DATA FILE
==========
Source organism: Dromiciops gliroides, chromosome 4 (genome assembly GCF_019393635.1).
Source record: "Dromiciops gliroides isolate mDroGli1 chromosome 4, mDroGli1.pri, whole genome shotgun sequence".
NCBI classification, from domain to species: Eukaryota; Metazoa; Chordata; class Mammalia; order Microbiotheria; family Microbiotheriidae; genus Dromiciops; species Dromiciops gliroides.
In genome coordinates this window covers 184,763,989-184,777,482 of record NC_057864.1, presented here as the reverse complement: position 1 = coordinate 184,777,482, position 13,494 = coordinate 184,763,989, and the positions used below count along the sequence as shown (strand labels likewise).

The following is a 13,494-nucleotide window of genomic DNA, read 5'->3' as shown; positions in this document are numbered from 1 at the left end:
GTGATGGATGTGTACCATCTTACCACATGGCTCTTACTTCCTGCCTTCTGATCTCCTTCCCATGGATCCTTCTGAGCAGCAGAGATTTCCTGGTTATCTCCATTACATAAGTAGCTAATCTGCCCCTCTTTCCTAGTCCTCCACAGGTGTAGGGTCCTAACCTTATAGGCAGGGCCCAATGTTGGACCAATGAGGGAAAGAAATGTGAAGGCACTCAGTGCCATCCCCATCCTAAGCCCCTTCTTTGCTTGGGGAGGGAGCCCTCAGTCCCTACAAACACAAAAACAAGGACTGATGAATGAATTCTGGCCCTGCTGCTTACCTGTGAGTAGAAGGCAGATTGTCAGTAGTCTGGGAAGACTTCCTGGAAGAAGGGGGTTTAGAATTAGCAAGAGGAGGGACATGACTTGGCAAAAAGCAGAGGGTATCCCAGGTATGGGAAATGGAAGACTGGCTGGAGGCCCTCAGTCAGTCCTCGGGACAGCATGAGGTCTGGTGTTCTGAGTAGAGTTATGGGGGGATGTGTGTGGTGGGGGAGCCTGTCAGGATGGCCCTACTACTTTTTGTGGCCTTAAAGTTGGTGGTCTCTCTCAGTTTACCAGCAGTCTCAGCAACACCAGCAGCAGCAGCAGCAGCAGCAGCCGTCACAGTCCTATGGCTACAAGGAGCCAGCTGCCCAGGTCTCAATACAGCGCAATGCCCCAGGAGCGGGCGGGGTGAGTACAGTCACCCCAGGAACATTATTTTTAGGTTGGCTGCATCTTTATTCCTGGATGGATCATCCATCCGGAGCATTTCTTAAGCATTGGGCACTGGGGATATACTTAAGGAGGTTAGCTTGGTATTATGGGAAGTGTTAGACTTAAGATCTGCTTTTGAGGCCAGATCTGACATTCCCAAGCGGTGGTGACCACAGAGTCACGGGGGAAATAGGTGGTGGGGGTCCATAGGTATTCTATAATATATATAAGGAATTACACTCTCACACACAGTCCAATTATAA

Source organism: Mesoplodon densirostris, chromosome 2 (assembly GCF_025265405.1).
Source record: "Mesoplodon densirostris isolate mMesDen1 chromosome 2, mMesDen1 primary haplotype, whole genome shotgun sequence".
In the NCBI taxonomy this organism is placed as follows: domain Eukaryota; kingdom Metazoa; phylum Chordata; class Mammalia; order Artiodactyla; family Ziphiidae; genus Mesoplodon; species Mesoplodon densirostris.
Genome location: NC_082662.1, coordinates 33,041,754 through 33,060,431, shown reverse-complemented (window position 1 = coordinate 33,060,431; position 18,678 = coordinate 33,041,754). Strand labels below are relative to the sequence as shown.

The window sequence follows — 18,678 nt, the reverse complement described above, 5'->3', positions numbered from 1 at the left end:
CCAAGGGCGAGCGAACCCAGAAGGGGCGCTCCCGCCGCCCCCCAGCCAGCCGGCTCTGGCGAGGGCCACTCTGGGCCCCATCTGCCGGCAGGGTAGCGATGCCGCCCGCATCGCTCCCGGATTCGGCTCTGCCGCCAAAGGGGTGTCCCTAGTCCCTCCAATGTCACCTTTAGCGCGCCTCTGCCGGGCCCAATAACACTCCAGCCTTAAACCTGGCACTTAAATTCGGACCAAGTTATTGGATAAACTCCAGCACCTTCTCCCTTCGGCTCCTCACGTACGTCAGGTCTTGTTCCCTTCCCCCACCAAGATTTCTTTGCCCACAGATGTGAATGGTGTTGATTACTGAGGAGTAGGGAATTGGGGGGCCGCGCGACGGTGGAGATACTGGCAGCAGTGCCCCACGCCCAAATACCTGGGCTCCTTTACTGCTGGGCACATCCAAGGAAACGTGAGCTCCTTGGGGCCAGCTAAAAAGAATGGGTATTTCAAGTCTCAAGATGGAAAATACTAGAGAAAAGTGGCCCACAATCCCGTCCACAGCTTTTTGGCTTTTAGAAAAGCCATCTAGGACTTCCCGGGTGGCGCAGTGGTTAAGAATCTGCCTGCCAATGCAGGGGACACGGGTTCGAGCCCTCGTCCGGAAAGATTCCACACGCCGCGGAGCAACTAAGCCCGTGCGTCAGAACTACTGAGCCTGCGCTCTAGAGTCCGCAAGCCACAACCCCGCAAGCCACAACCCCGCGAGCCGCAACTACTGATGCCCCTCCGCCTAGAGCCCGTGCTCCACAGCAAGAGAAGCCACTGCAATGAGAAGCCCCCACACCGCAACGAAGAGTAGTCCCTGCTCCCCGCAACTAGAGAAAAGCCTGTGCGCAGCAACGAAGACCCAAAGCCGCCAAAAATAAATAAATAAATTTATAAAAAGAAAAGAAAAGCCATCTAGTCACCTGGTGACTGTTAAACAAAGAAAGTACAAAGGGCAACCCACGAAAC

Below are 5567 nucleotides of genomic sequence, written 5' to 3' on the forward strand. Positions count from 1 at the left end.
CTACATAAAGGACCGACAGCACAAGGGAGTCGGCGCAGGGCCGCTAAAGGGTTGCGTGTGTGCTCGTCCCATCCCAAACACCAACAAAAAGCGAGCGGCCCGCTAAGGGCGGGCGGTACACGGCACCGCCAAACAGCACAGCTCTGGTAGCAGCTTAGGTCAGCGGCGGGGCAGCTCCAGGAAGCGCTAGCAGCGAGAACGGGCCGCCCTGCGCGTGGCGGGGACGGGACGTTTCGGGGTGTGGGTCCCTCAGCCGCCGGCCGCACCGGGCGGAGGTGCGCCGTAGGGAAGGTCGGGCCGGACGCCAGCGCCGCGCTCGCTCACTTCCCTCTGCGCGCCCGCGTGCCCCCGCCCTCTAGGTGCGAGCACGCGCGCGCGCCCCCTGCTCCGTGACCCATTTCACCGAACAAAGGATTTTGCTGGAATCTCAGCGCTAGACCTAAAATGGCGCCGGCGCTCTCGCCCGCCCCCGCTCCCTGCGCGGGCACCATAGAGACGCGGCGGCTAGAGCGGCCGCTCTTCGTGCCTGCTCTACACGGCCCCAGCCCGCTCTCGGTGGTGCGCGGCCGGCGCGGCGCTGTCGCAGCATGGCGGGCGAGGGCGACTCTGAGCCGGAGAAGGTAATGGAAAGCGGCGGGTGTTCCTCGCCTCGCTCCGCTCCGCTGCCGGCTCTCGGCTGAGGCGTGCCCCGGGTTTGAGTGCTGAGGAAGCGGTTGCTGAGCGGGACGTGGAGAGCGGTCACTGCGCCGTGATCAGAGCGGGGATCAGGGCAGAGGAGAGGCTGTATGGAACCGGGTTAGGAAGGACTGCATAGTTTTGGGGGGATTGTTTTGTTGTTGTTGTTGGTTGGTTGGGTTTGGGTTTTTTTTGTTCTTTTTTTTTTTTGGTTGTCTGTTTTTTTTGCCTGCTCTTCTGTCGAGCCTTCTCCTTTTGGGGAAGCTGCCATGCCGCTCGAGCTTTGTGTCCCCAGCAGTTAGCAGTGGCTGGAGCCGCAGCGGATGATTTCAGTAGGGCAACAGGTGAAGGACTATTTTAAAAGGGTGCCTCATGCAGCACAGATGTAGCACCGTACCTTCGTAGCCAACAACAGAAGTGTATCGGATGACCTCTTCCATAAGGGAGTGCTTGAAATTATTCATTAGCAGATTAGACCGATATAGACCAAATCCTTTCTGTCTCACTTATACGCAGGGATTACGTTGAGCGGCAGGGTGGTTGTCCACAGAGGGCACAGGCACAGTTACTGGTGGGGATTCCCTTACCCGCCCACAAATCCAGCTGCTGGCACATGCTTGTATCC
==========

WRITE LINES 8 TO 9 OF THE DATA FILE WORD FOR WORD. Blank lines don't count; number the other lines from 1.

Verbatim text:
Source record: "Mesoplodon densirostris isolate mMesDen1 chromosome 2, mMesDen1 primary haplotype, whole genome shotgun sequence".
In the NCBI taxonomy this organism is placed as follows: domain Eukaryota; kingdom Metazoa; phylum Chordata; class Mammalia; order Artiodactyla; family Ziphiidae; genus Mesoplodon; species Mesoplodon densirostris.